Montage of our solar system
Montage of our solar system. Image credit: NASA/JPL

NASA will host the first symposium to unveil the agency's future adventures in exploration to Hollywood's most influential filmmakers. On Sept. 24, 2002, at NASA's Jet Propulsion Laboratory in Pasadena, Calif., from 11 a.m. to 3 p.m. Pacific Time, astronauts, scientists and aerospace engineers will present NASA's long-range plans to advance the frontiers of flight, space and knowledge.

Although Hollywood creative talent has long been fascinated by space exploration, this breakthrough event is designed to open a window to a wide array of NASA plans and activities.

"NASA is constantly reaching to cross the frontiers of human knowledge and understanding. The American people have always played a critical role in this adventure," said Glenn Mahone, NASA assistant administrator for public affairs. "This is an extraordinary opportunity to share that fundamental sense of human excitement and significance with some our nation's most gifted and successful story tellers."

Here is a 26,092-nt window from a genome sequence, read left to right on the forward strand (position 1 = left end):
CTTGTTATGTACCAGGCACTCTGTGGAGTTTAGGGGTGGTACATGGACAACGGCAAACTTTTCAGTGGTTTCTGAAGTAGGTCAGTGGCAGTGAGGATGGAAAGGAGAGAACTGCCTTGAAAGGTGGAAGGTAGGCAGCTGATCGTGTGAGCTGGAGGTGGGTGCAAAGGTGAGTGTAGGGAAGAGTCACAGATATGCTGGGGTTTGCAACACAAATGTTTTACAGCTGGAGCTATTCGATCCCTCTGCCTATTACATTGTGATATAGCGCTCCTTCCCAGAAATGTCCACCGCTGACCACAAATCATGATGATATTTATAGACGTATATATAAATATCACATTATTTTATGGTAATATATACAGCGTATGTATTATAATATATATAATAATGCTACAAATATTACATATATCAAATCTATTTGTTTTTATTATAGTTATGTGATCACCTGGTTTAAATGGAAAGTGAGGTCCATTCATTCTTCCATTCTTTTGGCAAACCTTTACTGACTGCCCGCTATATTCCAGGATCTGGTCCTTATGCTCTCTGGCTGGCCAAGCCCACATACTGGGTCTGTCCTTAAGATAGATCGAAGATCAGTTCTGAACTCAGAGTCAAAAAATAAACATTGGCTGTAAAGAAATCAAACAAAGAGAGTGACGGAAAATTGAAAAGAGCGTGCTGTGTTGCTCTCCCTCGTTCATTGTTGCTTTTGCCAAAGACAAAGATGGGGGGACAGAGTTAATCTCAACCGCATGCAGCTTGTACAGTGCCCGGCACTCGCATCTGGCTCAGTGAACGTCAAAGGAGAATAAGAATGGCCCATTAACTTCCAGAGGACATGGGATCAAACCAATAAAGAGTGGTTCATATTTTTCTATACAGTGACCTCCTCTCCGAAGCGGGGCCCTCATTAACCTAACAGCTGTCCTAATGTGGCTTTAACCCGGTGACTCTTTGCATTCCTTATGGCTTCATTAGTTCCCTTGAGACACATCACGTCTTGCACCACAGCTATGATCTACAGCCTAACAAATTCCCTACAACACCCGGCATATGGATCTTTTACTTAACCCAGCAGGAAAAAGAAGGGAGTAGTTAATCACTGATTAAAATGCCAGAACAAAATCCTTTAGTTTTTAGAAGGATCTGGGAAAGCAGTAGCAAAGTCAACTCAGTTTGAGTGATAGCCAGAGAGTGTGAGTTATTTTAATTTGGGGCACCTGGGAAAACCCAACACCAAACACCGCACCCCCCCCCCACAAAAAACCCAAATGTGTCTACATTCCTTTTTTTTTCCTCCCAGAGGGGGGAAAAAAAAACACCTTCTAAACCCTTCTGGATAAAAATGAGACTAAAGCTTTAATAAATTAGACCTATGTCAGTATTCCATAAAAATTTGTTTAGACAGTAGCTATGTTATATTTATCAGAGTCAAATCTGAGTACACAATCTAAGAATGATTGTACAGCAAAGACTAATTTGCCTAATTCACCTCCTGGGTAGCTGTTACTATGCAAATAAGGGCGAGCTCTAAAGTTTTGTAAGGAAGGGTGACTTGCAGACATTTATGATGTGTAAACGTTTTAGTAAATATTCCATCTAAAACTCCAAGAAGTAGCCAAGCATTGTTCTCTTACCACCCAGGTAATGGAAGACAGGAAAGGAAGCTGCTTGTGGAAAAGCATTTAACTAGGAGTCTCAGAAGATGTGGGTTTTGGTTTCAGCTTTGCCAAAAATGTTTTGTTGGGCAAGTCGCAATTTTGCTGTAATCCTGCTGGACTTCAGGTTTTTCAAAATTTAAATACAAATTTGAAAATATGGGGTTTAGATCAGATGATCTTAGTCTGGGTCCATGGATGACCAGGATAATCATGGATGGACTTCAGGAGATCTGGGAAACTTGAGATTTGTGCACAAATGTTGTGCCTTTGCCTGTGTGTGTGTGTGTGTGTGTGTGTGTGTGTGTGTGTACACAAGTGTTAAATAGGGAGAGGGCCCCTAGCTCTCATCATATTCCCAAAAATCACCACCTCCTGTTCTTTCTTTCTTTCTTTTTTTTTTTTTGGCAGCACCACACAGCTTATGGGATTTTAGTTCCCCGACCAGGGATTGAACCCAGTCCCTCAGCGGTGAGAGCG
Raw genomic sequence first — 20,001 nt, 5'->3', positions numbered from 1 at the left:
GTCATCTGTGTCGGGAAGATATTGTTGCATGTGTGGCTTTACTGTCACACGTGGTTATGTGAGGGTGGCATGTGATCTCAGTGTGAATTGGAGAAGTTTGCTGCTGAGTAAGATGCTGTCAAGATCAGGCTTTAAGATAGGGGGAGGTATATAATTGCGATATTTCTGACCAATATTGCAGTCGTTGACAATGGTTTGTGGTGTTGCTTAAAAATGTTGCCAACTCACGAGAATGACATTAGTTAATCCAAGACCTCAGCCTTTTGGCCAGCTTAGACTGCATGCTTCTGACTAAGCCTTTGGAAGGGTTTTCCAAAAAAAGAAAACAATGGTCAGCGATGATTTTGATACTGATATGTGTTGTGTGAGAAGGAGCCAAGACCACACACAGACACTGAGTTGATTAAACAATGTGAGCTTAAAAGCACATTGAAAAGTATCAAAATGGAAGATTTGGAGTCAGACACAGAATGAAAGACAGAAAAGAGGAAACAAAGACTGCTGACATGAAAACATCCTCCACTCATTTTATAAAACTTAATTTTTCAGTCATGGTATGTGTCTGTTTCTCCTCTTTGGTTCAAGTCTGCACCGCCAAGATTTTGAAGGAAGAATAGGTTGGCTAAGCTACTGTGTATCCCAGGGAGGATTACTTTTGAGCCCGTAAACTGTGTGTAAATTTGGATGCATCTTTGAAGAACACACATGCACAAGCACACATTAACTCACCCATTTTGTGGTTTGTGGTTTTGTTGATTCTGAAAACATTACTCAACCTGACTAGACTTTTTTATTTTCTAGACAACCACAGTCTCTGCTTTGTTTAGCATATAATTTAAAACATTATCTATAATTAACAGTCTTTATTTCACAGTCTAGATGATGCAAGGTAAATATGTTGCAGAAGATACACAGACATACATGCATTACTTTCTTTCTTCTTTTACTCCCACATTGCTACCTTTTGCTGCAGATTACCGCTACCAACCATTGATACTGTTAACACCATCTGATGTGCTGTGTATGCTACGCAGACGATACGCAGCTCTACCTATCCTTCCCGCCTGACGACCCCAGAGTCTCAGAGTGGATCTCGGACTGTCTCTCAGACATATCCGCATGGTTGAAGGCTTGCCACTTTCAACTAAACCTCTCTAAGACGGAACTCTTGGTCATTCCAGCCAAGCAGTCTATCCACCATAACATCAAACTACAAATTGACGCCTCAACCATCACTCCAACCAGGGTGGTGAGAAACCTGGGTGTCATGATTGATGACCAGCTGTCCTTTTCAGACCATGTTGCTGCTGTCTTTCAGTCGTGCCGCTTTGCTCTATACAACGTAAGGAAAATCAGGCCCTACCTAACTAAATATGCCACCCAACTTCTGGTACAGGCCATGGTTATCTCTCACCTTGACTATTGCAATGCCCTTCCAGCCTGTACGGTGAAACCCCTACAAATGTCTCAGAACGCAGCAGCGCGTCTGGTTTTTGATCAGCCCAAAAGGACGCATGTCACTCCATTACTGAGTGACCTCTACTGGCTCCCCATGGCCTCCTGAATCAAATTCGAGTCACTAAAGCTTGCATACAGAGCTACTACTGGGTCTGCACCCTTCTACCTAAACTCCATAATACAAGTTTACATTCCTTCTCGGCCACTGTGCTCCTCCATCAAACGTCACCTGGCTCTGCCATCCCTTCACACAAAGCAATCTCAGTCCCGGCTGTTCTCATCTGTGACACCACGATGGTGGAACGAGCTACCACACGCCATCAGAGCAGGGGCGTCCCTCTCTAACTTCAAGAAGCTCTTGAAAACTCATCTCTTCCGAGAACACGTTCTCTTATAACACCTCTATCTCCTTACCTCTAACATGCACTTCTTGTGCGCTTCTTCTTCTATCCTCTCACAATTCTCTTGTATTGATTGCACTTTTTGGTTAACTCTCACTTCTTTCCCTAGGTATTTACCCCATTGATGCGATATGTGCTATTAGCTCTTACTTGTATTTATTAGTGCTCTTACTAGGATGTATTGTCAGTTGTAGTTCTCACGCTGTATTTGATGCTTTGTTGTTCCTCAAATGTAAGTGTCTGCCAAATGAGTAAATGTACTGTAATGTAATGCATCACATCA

Creative consultant for the symposium is Robert Shapiro, under contract to NASA. Shapiro has served as co-producer and senior creative consultant for nine Academy Awards to date and is credited for some of the Oscar's most memorable moments.

"It is an honor and privilege to work with an agency that plays such a crucial role in the vital and continued growth of the nation," Shapiro said. "Hollywood has the unique ability to stimulate young minds and arouse their interest in science, math and technology across numerous media. I am confident those called upon in the entertainment industry by NASA will be successful in re-igniting the American people's passion for the exploration of the unknown."

The entertainment industry first took notice of Shapiro following the success of over 15 movies and mini-series for ABC, CBS and NBC. Shapiro has also served as vice president of original content development for BoxTop/IXL, where he developed and produced applications for virtually every interactive television platform.

In 2000, Shapiro participated in the American Film Institute's Enhanced Television workshop, sponsored by Intel, where he produced a prototype for the first interactive Academy Awards show.

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